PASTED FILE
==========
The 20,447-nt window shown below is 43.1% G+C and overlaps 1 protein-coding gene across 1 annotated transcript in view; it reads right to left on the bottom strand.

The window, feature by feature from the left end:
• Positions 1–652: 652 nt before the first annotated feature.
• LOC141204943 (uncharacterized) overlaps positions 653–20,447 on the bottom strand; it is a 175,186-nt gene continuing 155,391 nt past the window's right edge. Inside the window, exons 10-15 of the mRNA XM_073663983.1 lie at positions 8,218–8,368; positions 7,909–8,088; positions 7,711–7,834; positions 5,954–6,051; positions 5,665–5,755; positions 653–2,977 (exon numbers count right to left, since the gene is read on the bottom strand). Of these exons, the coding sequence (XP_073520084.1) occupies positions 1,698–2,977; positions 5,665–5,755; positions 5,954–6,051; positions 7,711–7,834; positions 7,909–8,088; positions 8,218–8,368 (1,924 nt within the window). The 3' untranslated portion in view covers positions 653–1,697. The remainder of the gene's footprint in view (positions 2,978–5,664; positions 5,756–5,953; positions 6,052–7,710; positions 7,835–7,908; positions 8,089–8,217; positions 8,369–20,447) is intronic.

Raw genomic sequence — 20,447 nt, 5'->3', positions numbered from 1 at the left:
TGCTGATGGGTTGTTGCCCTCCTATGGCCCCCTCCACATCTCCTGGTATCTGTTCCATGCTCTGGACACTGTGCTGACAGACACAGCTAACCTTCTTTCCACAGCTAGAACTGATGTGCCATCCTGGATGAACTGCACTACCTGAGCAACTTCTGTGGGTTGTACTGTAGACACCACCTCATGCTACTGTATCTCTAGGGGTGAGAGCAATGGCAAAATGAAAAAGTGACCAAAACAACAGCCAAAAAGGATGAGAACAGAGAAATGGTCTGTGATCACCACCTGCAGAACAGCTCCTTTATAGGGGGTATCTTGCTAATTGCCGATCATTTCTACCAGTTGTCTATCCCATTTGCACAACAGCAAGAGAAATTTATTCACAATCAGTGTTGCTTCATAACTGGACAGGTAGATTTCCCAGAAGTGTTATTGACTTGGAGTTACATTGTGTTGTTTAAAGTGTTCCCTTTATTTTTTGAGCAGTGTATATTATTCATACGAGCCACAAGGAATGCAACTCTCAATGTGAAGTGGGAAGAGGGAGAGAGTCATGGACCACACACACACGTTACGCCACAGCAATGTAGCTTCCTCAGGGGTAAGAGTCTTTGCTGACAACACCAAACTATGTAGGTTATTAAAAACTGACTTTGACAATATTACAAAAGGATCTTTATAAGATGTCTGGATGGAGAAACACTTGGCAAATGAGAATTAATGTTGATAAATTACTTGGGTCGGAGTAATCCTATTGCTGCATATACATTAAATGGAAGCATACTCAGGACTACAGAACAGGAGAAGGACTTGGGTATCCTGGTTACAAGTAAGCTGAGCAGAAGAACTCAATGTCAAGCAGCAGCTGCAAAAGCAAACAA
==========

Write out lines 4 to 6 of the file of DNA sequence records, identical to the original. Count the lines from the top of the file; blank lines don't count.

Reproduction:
• LOC141204943 (uncharacterized) overlaps positions 653–20,447 on the bottom strand; it is a 175,186-nt gene continuing 155,391 nt past the window's right edge. Inside the window, exons 10-15 of the mRNA XM_073663983.1 lie at positions 8,218–8,368; positions 7,909–8,088; positions 7,711–7,834; positions 5,954–6,051; positions 5,665–5,755; positions 653–2,977 (exon numbers count right to left, since the gene is read on the bottom strand). Of these exons, the coding sequence (XP_073520084.1) occupies positions 1,698–2,977; positions 5,665–5,755; positions 5,954–6,051; positions 7,711–7,834; positions 7,909–8,088; positions 8,218–8,368 (1,924 nt within the window). The 3' untranslated portion in view covers positions 653–1,697. The remainder of the gene's footprint in view (positions 2,978–5,664; positions 5,756–5,953; positions 6,052–7,710; positions 7,835–7,908; positions 8,089–8,217; positions 8,369–20,447) is intronic.

Raw genomic sequence — 20,447 nt, 5'->3', positions numbered from 1 at the left:
TGCTGATGGGTTGTTGCCCTCCTATGGCCCCCTCCACATCTCCTGGTATCTGTTCCATGCTCTGGACACTGTGCTGACAGACACAGCTAACCTTCTTTCCACAGCTAGAACTGATGTGCCATCCTGGATGAACTGCACTACCTGAGCAACTTCTGTGGGTTGTACTGTAGACACCACCTCATGCTACTGTATCTCTAGGGGTGAGAGCAATGGCAAAATGAAAAAGTGACCAAAACAACAGCCAAAAAGGATGAGAACAGAGAAATGGTCTGTGATCACCACCTGCAGAACAGCTCCTTTATAGGGGGTATCTTGCTAATTGCCGATCATTTCTACCAGTTGTCTATCCCATTTGCACAACAGCAAGAGAAATTTATTCACAATCAGTGTTGCTTCATAACTGGACAGGTAGATTTCCCAGAAGTGTTATTGACTTGGAGTTACATTGTGTTGTTTAAAGTGTTCCCTTTATTTTTTGAGCAGTGTATATTATTCATACGAGCCACAAGGAATGCAACTCTCAATGTGAAGTGGGAAGAGGGAGAGAGTCATGGACCACACACACACGTTACGCCACAGCAATGTAGCTTCCTCAGGGGTAAGAGTCTTTGCTGACAACACCAAACTATGTAGGTTATTAAAAACTGACTTTGACAATATTACAAAAGGATCTTTATAAGATGTCTGGATGGAGAAACACTTGGCAAATGAGAATTAATGTTGATAAATTACTTGGGTCGGAGTAATCCTATTGCTGCATATACATTAAATGGAAGCATACTCAGGACTACAGAACAGGAGAAGGACTTGGGTATCCTGGTTACAAGTAAGCTGAGCAGAAGAACTCAATGTCAAGCAGCAGCTGCAAAAGCAAACAA